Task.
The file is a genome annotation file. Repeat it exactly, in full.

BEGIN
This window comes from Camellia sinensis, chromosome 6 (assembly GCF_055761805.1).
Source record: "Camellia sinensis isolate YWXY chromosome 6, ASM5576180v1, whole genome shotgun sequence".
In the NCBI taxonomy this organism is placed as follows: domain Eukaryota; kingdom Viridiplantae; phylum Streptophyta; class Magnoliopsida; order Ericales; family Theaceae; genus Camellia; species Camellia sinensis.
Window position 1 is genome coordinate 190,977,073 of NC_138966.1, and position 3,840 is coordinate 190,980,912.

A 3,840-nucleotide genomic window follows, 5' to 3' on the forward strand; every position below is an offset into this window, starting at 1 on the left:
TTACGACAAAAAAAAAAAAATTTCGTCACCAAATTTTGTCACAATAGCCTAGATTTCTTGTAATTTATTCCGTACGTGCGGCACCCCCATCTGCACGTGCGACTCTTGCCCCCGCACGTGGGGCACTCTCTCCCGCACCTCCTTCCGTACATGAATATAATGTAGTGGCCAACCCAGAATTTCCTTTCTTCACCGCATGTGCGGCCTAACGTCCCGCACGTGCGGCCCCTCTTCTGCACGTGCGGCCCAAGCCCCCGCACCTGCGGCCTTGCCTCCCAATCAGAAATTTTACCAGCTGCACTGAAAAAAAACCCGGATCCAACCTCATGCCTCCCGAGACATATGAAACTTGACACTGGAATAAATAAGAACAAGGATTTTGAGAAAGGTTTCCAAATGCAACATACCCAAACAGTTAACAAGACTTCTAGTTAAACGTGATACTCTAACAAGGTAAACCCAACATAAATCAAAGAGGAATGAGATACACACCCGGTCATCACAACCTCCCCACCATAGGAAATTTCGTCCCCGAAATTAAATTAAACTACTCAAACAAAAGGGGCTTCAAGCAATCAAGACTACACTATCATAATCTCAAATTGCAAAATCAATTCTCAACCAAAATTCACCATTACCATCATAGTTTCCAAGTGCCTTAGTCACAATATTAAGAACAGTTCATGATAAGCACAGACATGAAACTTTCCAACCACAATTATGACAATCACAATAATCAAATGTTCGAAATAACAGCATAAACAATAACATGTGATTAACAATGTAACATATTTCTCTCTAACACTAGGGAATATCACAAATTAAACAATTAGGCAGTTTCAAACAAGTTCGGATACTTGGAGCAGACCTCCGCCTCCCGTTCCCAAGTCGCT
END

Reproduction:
This window comes from Camellia sinensis, chromosome 6 (assembly GCF_055761805.1).
Source record: "Camellia sinensis isolate YWXY chromosome 6, ASM5576180v1, whole genome shotgun sequence".
In the NCBI taxonomy this organism is placed as follows: domain Eukaryota; kingdom Viridiplantae; phylum Streptophyta; class Magnoliopsida; order Ericales; family Theaceae; genus Camellia; species Camellia sinensis.
Window position 1 is genome coordinate 190,977,073 of NC_138966.1, and position 3,840 is coordinate 190,980,912.

A 3,840-nucleotide genomic window follows, 5' to 3' on the forward strand; every position below is an offset into this window, starting at 1 on the left:
TTACGACAAAAAAAAAAAAATTTCGTCACCAAATTTTGTCACAATAGCCTAGATTTCTTGTAATTTATTCCGTACGTGCGGCACCCCCATCTGCACGTGCGACTCTTGCCCCCGCACGTGGGGCACTCTCTCCCGCACCTCCTTCCGTACATGAATATAATGTAGTGGCCAACCCAGAATTTCCTTTCTTCACCGCATGTGCGGCCTAACGTCCCGCACGTGCGGCCCCTCTTCTGCACGTGCGGCCCAAGCCCCCGCACCTGCGGCCTTGCCTCCCAATCAGAAATTTTACCAGCTGCACTGAAAAAAAACCCGGATCCAACCTCATGCCTCCCGAGACATATGAAACTTGACACTGGAATAAATAAGAACAAGGATTTTGAGAAAGGTTTCCAAATGCAACATACCCAAACAGTTAACAAGACTTCTAGTTAAACGTGATACTCTAACAAGGTAAACCCAACATAAATCAAAGAGGAATGAGATACACACCCGGTCATCACAACCTCCCCACCATAGGAAATTTCGTCCCCGAAATTAAATTAAACTACTCAAACAAAAGGGGCTTCAAGCAATCAAGACTACACTATCATAATCTCAAATTGCAAAATCAATTCTCAACCAAAATTCACCATTACCATCATAGTTTCCAAGTGCCTTAGTCACAATATTAAGAACAGTTCATGATAAGCACAGACATGAAACTTTCCAACCACAATTATGACAATCACAATAATCAAATGTTCGAAATAACAGCATAAACAATAACATGTGATTAACAATGTAACATATTTCTCTCTAACACTAGGGAATATCACAAATTAAACAATTAGGCAGTTTCAAACAAGTTCGGATACTTGGAGCAGACCTCCGCCTCCCGTTCCCAAGTCGCT